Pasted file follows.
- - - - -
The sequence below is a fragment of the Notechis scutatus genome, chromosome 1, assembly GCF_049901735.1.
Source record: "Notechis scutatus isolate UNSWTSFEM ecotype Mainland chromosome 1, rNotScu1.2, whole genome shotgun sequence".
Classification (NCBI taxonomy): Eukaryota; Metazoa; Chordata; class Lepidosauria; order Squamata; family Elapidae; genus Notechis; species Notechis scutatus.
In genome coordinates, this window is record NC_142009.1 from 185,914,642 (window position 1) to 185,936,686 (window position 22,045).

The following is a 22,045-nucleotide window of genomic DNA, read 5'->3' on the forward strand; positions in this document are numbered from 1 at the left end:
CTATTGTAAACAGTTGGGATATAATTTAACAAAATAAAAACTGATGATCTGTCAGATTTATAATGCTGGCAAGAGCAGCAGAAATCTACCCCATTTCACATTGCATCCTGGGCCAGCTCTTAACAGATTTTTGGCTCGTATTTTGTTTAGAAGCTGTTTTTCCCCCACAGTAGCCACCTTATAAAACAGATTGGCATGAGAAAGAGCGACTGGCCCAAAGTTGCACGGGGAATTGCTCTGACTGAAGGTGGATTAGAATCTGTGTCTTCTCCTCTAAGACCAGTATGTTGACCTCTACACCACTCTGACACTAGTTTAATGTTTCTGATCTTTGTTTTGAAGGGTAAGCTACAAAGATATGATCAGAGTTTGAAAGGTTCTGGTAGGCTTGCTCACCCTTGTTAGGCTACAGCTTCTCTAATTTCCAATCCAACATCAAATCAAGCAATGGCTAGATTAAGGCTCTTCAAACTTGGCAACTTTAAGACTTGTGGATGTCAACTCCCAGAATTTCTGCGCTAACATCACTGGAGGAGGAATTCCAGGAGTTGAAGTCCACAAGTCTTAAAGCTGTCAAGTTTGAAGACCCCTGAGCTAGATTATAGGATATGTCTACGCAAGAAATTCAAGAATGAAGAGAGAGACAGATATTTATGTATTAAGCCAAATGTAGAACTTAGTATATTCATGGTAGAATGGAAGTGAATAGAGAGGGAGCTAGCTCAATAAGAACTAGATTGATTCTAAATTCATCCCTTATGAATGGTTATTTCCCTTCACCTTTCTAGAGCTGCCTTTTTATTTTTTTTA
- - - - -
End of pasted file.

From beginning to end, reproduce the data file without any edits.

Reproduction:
The sequence below is a fragment of the Notechis scutatus genome, chromosome 1, assembly GCF_049901735.1.
Source record: "Notechis scutatus isolate UNSWTSFEM ecotype Mainland chromosome 1, rNotScu1.2, whole genome shotgun sequence".
Classification (NCBI taxonomy): Eukaryota; Metazoa; Chordata; class Lepidosauria; order Squamata; family Elapidae; genus Notechis; species Notechis scutatus.
In genome coordinates, this window is record NC_142009.1 from 185,914,642 (window position 1) to 185,936,686 (window position 22,045).

The following is a 22,045-nucleotide window of genomic DNA, read 5'->3' on the forward strand; positions in this document are numbered from 1 at the left end:
CTATTGTAAACAGTTGGGATATAATTTAACAAAATAAAAACTGATGATCTGTCAGATTTATAATGCTGGCAAGAGCAGCAGAAATCTACCCCATTTCACATTGCATCCTGGGCCAGCTCTTAACAGATTTTTGGCTCGTATTTTGTTTAGAAGCTGTTTTTCCCCCACAGTAGCCACCTTATAAAACAGATTGGCATGAGAAAGAGCGACTGGCCCAAAGTTGCACGGGGAATTGCTCTGACTGAAGGTGGATTAGAATCTGTGTCTTCTCCTCTAAGACCAGTATGTTGACCTCTACACCACTCTGACACTAGTTTAATGTTTCTGATCTTTGTTTTGAAGGGTAAGCTACAAAGATATGATCAGAGTTTGAAAGGTTCTGGTAGGCTTGCTCACCCTTGTTAGGCTACAGCTTCTCTAATTTCCAATCCAACATCAAATCAAGCAATGGCTAGATTAAGGCTCTTCAAACTTGGCAACTTTAAGACTTGTGGATGTCAACTCCCAGAATTTCTGCGCTAACATCACTGGAGGAGGAATTCCAGGAGTTGAAGTCCACAAGTCTTAAAGCTGTCAAGTTTGAAGACCCCTGAGCTAGATTATAGGATATGTCTACGCAAGAAATTCAAGAATGAAGAGAGAGACAGATATTTATGTATTAAGCCAAATGTAGAACTTAGTATATTCATGGTAGAATGGAAGTGAATAGAGAGGGAGCTAGCTCAATAAGAACTAGATTGATTCTAAATTCATCCCTTATGAATGGTTATTTCCCTTCACCTTTCTAGAGCTGCCTTTTTATTTTTTTTA